We Continue the Work of Those
Who Were the First.

  • Electrotechnics
  • Electrical Engineering
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Current issue

ELEKTRO 2/2019 was released on February 13th 2019. Its digital version will be available on March 11th 2019.

Topic: Electrical appliances – switching, protective, signalling and special

Main Article
Advanced power converter topology
Smart Cities (part 7)

SVĚTLO (Light) 1/2019 was released on February 4th 2019. Its digital version will be available on March 5th 2019.

Fairs and exhibitions
Invitation at LIGHT IN ARCHITECTURE exhibition
Prolight + Sound 2019: keep up with time
The light at For Arch 2018 fair

Public lighting
Lights of towns and communities 2018 – the meeting at the round table

Mapping the brain at high resolution

18.01.2019 | MIT | www.mit.edu

Researchers have developed a new way to image the brain with unprecedented resolution and speed. Using this approach, they can locate individual neurons, trace connections between them, and visualize organelles inside neurons, over large volumes of brain tissue.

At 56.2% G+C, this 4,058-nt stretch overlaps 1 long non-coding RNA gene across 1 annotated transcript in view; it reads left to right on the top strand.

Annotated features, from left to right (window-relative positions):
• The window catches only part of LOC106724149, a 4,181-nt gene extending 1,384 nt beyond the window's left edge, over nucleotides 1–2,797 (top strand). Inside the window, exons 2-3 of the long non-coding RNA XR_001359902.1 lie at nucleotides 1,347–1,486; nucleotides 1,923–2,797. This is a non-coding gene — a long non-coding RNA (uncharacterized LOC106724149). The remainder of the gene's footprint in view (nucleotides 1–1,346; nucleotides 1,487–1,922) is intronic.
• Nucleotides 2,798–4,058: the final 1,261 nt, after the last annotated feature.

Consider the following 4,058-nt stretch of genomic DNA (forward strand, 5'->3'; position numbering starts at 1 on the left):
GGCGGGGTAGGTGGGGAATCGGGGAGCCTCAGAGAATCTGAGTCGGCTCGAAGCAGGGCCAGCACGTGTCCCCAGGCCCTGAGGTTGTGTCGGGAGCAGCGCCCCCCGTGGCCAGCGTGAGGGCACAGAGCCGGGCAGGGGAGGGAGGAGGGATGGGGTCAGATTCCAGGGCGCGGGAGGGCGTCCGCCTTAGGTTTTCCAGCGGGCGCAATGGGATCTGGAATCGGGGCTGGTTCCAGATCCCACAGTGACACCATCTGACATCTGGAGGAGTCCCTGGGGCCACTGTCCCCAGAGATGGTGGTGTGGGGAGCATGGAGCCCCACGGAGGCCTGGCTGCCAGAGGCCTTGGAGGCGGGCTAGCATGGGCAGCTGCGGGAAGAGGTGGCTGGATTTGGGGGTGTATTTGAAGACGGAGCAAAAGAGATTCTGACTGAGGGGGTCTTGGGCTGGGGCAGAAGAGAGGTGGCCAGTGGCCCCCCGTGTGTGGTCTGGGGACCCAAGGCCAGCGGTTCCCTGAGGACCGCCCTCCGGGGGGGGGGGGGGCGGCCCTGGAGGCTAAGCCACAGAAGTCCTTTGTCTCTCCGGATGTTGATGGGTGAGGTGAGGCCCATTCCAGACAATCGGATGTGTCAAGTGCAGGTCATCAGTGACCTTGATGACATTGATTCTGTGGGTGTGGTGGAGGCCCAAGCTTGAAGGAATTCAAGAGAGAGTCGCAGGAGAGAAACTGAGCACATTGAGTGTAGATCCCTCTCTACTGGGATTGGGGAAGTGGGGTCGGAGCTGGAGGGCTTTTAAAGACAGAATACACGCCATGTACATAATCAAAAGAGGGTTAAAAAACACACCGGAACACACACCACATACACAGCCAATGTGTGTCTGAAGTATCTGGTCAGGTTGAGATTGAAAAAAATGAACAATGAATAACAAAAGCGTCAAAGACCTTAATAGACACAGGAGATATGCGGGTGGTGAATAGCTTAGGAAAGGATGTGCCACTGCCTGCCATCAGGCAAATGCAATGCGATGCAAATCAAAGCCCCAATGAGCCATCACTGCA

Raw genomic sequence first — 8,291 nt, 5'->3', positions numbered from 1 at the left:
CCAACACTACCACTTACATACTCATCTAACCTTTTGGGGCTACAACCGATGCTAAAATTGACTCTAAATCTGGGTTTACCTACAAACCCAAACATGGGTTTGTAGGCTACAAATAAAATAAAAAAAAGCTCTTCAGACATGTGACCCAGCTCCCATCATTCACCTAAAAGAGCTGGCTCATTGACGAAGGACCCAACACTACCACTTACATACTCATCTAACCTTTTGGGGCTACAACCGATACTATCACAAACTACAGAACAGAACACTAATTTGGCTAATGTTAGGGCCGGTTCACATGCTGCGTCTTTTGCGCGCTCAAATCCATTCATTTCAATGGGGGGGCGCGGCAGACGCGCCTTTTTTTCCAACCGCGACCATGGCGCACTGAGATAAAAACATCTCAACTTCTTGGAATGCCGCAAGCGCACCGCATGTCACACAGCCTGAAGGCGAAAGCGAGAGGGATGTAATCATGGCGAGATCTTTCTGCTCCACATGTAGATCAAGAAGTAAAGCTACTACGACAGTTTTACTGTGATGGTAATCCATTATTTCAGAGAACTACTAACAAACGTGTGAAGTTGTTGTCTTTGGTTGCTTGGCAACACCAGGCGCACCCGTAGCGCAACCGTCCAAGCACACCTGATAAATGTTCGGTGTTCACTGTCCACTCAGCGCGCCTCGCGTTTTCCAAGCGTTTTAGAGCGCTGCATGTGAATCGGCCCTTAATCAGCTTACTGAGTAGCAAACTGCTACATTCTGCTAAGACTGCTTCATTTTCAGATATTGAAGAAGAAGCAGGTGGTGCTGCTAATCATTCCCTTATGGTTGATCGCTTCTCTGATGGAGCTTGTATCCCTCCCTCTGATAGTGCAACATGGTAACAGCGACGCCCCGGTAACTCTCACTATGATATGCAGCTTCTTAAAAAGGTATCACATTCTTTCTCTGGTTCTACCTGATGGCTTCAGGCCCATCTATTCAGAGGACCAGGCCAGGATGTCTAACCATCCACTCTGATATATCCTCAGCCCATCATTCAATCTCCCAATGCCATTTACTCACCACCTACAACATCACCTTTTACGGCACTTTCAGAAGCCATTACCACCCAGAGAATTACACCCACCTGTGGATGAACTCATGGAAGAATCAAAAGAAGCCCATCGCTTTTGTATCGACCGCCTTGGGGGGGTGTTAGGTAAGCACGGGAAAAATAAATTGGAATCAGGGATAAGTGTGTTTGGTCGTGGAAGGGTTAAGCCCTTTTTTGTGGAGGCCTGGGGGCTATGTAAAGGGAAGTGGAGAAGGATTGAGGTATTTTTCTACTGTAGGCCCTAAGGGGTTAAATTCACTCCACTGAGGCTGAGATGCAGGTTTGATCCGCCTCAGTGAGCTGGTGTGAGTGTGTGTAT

The new technology combines a method for expanding brain tissue, making it possible to image at higher resolution, with a rapid 3-D microscopy technique known as lattice light-sheet microscopy. In a paper appearing in Science Jan. 17, the researchers showed that they could use these techniques to image the entire fruit fly brain, as well as large sections of the mouse brain, much faster than has previously been possible.

Mapping technique

This technique allows researchers to map large-scale circuits within the brain while also offering unique insight into individual neurons’ functions. Imaging expanded tissue samples generates huge amounts of data — up to tens of terabytes per sample — so the researchers also had to devise highly parallelized computational image-processing techniques that could break down the data into smaller chunks, analyze it, and stitch it back together into a coherent whole.

Read more at MIT

Image Credit: MIT

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